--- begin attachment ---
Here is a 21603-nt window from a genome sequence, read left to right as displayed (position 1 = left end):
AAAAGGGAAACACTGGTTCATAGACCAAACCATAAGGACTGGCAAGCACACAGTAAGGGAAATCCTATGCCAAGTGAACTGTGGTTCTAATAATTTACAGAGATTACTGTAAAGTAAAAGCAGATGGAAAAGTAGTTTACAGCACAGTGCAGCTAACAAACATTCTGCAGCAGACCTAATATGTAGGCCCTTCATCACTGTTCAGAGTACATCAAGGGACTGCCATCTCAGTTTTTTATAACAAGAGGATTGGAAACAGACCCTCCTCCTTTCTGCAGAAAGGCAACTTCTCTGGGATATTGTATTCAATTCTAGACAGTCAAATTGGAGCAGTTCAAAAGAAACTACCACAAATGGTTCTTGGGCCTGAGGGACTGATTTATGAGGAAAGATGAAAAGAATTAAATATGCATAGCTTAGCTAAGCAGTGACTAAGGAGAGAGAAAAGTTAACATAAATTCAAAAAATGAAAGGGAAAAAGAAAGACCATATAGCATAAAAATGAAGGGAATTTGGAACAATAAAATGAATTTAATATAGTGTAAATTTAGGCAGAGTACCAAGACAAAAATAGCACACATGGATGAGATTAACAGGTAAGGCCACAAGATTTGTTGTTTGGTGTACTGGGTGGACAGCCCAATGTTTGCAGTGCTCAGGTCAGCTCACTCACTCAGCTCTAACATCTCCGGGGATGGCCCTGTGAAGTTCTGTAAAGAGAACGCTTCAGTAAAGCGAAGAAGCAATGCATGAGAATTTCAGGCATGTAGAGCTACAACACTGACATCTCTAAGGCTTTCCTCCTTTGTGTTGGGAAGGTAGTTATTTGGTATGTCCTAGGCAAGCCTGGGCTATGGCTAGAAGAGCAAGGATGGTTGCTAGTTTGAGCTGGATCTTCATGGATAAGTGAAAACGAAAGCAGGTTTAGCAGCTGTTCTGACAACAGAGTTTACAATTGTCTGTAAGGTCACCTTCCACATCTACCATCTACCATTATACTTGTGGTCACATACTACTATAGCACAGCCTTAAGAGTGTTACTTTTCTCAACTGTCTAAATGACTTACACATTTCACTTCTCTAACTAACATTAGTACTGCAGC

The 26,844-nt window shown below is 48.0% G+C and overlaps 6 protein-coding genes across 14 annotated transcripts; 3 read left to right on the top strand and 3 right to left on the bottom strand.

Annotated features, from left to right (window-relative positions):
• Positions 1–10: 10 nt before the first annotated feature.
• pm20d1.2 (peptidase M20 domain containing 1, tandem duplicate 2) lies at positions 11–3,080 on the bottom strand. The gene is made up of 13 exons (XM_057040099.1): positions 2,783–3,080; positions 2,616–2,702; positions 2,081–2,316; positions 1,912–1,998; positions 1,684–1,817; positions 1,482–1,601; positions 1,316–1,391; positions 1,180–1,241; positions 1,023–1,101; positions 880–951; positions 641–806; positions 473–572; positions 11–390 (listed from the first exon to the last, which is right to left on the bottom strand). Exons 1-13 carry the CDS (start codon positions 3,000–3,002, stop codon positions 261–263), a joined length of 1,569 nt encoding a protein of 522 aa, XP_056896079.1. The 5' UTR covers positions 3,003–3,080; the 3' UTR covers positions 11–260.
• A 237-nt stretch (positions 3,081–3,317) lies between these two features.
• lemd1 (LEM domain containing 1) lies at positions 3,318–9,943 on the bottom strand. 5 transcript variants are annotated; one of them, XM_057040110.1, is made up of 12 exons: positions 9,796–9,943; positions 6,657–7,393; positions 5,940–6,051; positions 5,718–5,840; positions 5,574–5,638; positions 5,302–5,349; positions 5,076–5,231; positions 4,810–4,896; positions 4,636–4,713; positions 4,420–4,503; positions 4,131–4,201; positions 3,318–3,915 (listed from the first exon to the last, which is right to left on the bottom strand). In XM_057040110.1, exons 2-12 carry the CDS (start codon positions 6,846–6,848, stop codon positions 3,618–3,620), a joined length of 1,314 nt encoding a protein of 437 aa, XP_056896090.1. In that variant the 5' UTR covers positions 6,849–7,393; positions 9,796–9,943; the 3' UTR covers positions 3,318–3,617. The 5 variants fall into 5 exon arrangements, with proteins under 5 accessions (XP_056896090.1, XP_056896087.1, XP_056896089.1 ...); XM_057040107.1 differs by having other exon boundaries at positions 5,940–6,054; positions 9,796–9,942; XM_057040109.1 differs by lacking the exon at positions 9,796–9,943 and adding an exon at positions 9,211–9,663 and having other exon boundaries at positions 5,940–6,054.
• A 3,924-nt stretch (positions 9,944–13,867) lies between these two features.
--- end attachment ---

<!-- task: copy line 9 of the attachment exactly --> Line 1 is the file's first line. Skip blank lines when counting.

• A 3,924-nt stretch (positions 9,944–13,867) lies between these two features.